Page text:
And if you’re not fond of jam, Friedman says that honey works, too. “Raw honey is loaded with vitamins, enzymes and powerful antioxidants,” he says. “Plus, the combination of peanut butter and honey tastes amazing.”
5. Bacon, Lettuce and Tomato: “America is infatuated with bacon, and the popular keto diet advocates consuming bacon,” Friedman says. “However, there’s no research showing that bacon is healthy — in fact, evidence shows quite the opposite: The American Institute for Cancer Research performed one of the most in-depth studies to date. Hundreds of cancer researchers took part in a five-year project, and they reviewed more than seven thousand clinical studies that showed a link between diet and cancer. Their conclusion? Processed meat should be avoided for life.”
Friedman goes on to explain that bacon is one of the worst offenders when it comes to processed meat, emphasizing that bacon contains tons of saturated fat, which “increases the risk of heart disease and stroke.” Friedman also says that bacon usually contains nitrates, which are preservatives that can “lead to bloating, hypertension, inflammation, cell damage and joint problems.” To negate some of the damage, Friedman recommends using turkey bacon instead of pork bacon.
All that said, Friedman explains that tomatoes save this sandwich from dropping even lower on the list. “Tomatoes are great sources of the antioxidant lycopene, which has been linked to many health benefits, including reduced risk of heart disease and cancer,” he says. “Tomatoes are also a great source of vitamin C, potassium, folate [which helps the body produce DNA] and vitamin K [which plays a role in blood clotting and regulating blood-calcium levels].” The lettuce provides some additional vitamins and minerals as well, says Friedman.
6. Grilled Cheese: “The traditional grilled cheese sandwich is made with American cheese, but unfortunately, two slices contain 220 calories, 12 grams of saturated fat and 360 milligrams of sodium,” Friedman explains. “Have no fear, though, as there are ways to make this sandwich tasty and healthy: The key is going with a less fattening cheese, like vegan cheese, brie cheese or goat cheese. Also, add tomatoes to your grilled cheese and you’ll get the health benefits of lycopene.”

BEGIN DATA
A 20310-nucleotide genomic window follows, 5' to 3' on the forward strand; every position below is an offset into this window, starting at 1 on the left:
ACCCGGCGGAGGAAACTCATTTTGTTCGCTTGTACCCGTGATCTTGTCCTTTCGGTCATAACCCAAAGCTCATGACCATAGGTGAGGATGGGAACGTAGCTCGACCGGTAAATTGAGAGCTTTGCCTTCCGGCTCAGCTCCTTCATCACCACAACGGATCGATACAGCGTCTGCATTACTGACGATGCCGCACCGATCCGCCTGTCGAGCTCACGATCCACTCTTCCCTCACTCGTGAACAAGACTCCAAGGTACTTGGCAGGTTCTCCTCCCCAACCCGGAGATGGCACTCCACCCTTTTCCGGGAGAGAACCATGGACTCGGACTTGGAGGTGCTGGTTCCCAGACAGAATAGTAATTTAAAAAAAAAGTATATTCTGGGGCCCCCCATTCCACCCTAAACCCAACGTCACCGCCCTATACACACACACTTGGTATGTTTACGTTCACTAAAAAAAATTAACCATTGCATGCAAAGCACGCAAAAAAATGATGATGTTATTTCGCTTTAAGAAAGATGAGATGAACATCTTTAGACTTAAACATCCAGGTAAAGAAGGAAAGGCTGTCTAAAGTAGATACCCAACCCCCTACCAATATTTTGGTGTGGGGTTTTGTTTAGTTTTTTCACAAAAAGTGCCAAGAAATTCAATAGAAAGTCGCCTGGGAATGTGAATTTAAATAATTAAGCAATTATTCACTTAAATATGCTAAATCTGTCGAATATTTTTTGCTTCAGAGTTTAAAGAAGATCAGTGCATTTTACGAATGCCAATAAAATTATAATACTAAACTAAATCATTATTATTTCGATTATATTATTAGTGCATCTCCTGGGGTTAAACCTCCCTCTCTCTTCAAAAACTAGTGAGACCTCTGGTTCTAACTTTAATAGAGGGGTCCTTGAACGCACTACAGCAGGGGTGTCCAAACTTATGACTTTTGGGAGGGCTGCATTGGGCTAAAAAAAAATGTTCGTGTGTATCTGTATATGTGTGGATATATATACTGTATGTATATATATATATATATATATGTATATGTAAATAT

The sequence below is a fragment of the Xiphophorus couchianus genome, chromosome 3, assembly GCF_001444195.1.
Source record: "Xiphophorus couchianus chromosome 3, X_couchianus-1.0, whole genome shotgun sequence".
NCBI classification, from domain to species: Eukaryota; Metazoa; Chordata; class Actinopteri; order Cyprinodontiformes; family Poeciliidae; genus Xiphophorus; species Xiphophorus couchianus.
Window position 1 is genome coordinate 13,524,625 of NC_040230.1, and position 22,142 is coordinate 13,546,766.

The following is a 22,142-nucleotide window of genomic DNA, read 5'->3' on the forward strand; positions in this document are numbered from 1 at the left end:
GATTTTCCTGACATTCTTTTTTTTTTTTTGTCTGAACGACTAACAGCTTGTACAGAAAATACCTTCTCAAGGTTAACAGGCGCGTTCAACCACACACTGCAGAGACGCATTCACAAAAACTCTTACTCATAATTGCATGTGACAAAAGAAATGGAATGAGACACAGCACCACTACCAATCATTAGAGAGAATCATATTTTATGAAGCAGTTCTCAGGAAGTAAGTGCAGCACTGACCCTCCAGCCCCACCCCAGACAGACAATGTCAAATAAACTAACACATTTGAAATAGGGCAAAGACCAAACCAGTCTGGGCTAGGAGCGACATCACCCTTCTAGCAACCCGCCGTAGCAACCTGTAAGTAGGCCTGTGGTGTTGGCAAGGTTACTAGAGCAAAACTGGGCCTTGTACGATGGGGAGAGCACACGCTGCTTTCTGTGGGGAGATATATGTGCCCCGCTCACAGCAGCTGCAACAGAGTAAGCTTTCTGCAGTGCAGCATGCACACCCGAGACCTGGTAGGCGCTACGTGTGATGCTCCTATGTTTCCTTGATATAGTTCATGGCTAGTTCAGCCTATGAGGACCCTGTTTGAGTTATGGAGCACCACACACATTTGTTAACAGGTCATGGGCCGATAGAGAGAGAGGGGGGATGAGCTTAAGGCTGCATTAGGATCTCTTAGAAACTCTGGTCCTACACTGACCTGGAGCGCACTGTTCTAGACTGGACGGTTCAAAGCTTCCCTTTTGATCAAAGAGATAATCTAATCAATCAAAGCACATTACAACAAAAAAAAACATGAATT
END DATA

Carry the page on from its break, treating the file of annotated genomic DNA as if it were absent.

However, when you’re grilling your grilled cheese, Friedman recommends using something besides butter. “There’s an ongoing butter debate: Some health experts now believe consuming butter is healthy,” he says. “But I personally avoid butter, because it contains lactose and casein [animal protein], and both can cause inflammation in the body. You’re better off using ghee, aka clarified butter, which is lactose-free.” Friedman says that extra virgin olive oil works fine, too.
7. Ham and Cheese: “Ham isn’t the healthiest meat option, because it falls into the ‘processed meat’ category,” Friedman says. “Research published in PLOS Medicine found that eating ham may increase your risk for colon and lung cancer. If you have a hankering for a ham-and-cheese sandwich, the healthiest choice is low sodium, baked ham that isn’t cured and contains no nitrates.”
8. Meatball and Mozzarella: “Better loosen your belt for this one,” Friedman warns. “A 12-inch meatball marinara sub from [a popular sandwich chain] has 1,160 calories — if you decide to have one for lunch, you’ll have to jog 12 and a half miles to burn off all those calories.”
“Meatballs are made with ground beef or a mix of ground beef and pork, which are high in fat and sodium,” Friedman continues. “If you’re making this sandwich at home, try it with ground turkey for a much healthier and leaner option. If you want to go with the ground beef variety, just make sure the beef is grass fed and USDA-certified organic, which means it doesn’t contain hormones or antibiotics. As for the mozzarella cheese, opt for the reduced fat variety or try vegan mozzarella cheese.”
9. Philly Cheese Steak: “This tasty Philadelphia favorite is high in calories, and loaded with grease, salt and fat,” Friedman says. “A 12-inch cheese steak with provolone, peppers, onions and mushrooms packs a whopping 1,278 calories and 27.5 grams of saturated fat — that’s not including the greasy fries that often come with it (add another 364 calories). You’d have to do approximately 1,500 vigorous jumping jacks to burn all that off, but I bet you’d have a hard time doing any after eating this giant brickwich.”
“A Philly cheese steak also contains 1,480 milligrams of salt — the kind that makes the cardiologist put paddles on your chest and shout, ‘CLEAR!,’” Friedman explains. “If this sandwich doesn’t give you a heart attack, you’re more likely to get heartburn than from any other sandwich.”
Friedman recommends washing a Philly cheese steak down with Alka Seltzer. “I could share some tips on picking the healthiest steak choices and low-calorie cheese substitutes for this sandwich, but I’d risk losing my friends from Philly,” he says. “Enjoy this sandwich as an occasional indulgence and eat it at your own risk.”
With these sandwiches ranked, Friedman also recommends going easy on the condiments if you’re watching your weight. “Commercially prepared ketchup is extremely high in high-fructose corn syrup, which has been linked to causing obesity,” he says. “Mayonnaise is the worst condiment: Two tablespoons of mayonnaise adds 190 calories, 175 milligrams of sodium and 22 grams of fat to your sandwich. Instead, reach for mustard: A 1.5-teaspoon serving of yellow mustard contains virtually no sugar and only adds five calories to your sandwich.”
*runs away with entire bottle of mayo in hand*